About 52 million years ago, when the Arctic was warm and swampy but still shrouded in six months of darkness during the polar winter, two small primates scampered around, using their strong jaw muscles to chew the vegetation hard to survive in the gloomy North. pole, a new study finds.
The two newfound primates – belonging to the already established primate genus Ignatiusand the names of the new species were given I. people and I. mckennai — they were small, weighing an estimated 5 pounds each (2 kilograms). They are the earliest known example of primates living in the Arctic, according to a new study published Wednesday (January 25) in the journal PLOS One (opens in a new tab).
This finding is based on an analysis of fossil jaws and teeth found on Ellesmere Island in Northern Canada. North of Baffin Bay, the island is just south of the Arctic Ocean. It is as far north as you can get in Canada.
“If you think about their modern relatives, primates or flying lemurs, these are among the most warm-adapted and warm-weather of all mammals, so they would be about the last mammals which you would expect to see up there, north of it. the Arctic Circle,” study senior author Christopher Beard (opens in a new tab)vertebrate paleontologist at the University of Kansas, told Live Science.
Both species lived during the Eocene Epoch (56 million to 33.9 million years ago), a period of intense planetary warming. At the time, there were no ice caps at the poles, and Ellesmere Island would have had a warm and muggy climate similar to present-day Savannah, Georgia, according to the first author’s study. Kristen Miller (opens in a new tab)doctoral student in Beard’s lab at the University of Kansas.
Related: Why didn’t all primates evolve into humans?
Indeed, temperatures on Ellesmere Island was hospitable enough to host a diverse ecosystem of unlikely animals, including early tapir-like ungulates (opens in a new tab) and even crocodiles, snakes and salamanders (opens in a new tab)according to earlier paleontological discoveries.
Although Eocene arctic dwellers did not have to deal with extreme temperatures, life in the warm Arctic was not without its challenges. Because of the tilt Worldand back, the sun does not rise on the island for half the year. “It’s been six months winter darkness and six months of it summer daylight,” Miller said.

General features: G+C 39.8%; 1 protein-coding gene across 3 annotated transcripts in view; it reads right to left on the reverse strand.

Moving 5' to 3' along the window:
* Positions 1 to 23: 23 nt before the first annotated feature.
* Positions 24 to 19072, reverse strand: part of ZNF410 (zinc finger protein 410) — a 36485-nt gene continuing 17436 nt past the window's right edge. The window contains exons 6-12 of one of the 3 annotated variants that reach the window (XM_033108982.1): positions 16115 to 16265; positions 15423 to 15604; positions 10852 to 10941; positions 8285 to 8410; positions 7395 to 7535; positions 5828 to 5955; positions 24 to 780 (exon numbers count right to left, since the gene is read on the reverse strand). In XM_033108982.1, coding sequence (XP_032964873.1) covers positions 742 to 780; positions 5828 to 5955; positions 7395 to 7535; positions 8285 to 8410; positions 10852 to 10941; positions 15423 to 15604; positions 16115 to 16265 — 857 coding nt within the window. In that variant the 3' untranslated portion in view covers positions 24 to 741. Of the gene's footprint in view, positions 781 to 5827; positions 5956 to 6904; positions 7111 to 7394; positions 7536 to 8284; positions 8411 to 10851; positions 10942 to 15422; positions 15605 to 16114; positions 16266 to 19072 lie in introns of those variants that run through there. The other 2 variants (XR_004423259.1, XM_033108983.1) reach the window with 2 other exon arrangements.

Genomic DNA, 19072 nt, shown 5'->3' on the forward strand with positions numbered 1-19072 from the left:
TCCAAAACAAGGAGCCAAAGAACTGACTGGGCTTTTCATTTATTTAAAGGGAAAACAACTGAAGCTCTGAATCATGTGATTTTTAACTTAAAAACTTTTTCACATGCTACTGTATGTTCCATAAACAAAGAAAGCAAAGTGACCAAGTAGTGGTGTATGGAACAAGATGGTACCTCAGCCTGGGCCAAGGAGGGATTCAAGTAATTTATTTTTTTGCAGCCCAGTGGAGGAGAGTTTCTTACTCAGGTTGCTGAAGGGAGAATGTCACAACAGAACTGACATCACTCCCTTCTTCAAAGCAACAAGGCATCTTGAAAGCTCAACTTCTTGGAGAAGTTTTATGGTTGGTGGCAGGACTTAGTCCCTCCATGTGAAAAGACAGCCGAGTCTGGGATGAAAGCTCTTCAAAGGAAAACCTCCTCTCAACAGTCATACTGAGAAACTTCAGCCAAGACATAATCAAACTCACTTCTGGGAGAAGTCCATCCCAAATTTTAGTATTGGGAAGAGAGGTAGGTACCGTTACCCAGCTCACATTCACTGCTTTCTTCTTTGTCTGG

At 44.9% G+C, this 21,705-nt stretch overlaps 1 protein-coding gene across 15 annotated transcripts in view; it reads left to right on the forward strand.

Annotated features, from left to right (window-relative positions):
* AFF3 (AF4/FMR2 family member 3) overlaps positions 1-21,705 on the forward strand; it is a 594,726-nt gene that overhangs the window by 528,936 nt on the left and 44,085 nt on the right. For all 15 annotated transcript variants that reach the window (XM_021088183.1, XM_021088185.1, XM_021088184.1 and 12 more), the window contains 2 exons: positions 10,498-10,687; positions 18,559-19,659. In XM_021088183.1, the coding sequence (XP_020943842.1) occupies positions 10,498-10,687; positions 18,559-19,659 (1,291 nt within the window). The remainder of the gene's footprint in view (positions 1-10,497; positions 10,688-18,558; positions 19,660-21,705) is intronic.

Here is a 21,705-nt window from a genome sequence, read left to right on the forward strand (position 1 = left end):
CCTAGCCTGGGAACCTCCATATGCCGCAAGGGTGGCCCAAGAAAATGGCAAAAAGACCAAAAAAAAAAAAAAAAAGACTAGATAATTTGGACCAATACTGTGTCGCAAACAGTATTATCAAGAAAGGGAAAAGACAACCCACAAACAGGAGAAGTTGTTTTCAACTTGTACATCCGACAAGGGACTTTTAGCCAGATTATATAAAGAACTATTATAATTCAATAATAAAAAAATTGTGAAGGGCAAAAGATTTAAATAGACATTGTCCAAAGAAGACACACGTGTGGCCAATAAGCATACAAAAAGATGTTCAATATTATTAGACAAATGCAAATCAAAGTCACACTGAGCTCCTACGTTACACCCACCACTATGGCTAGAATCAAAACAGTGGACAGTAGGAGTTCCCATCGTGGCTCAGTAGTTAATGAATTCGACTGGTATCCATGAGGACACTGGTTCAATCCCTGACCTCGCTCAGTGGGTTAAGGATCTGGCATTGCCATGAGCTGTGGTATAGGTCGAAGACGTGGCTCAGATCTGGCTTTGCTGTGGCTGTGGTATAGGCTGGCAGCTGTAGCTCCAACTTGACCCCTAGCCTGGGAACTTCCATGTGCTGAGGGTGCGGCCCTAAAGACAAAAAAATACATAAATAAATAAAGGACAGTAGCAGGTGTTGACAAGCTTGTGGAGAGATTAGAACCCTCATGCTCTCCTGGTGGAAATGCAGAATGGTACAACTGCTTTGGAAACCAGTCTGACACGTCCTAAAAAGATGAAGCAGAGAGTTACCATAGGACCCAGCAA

The main challenge for animals living this far north is lack of food. Under such conditions, vegetation is likely to be sparse during the long, dark winter, so the researchers hypothesize that Arctic animals are hibernating. Igneous a genus probably subsisted on hard-to-chew foods, such as seeds or tree bark. To make meals out of such difficult foods, the researchers found that, compared to their arctic primate relatives further south, their cheekbones protrude further from their skulls, meaning that their some jaw muscles as well.
“The mechanical result of moving these masticatory muscles forward is that you generate greater bite forces,” Beard said.
Adaptations for northern latitudes do not stop with the jaw. The animals were much larger than their southern relatives, too. “Five pounds doesn’t sound very big, but compared to the guys’ ancestors, it’s a giant,” said Beard. “The close relatives of these animals that we find in Wyoming are the size of chipmunks.”
Its relatively large size is expected. Overall, there is a general trend in ecology known as Bergmann’s rule which states that the farther the animals live from the equator, the larger they are. Size is a common adaptation to colder temperatures, and yes, for a type of animal typically found in the tropics, the climate of the modern Georgia coast would have been relatively cool, making large size necessary for heat loss. to minimize.
The warming of the Eocene allowed many species to shift their ranges northward, a human-caused trend that ecologists are now seeing among modern species. climate change. As the planet warms, more species are likely to colonize the Arctic, but as Ignatiusmany will not form a single colony, but may diversify into new species once there.
“Given a little time, species will evolve their own distinctive features that will enable them to adapt even better to the Arctic,” said Beard. “I think it’s a really dynamic picture of what’s going to happen in the Arctic in the future with anthropogenic warming.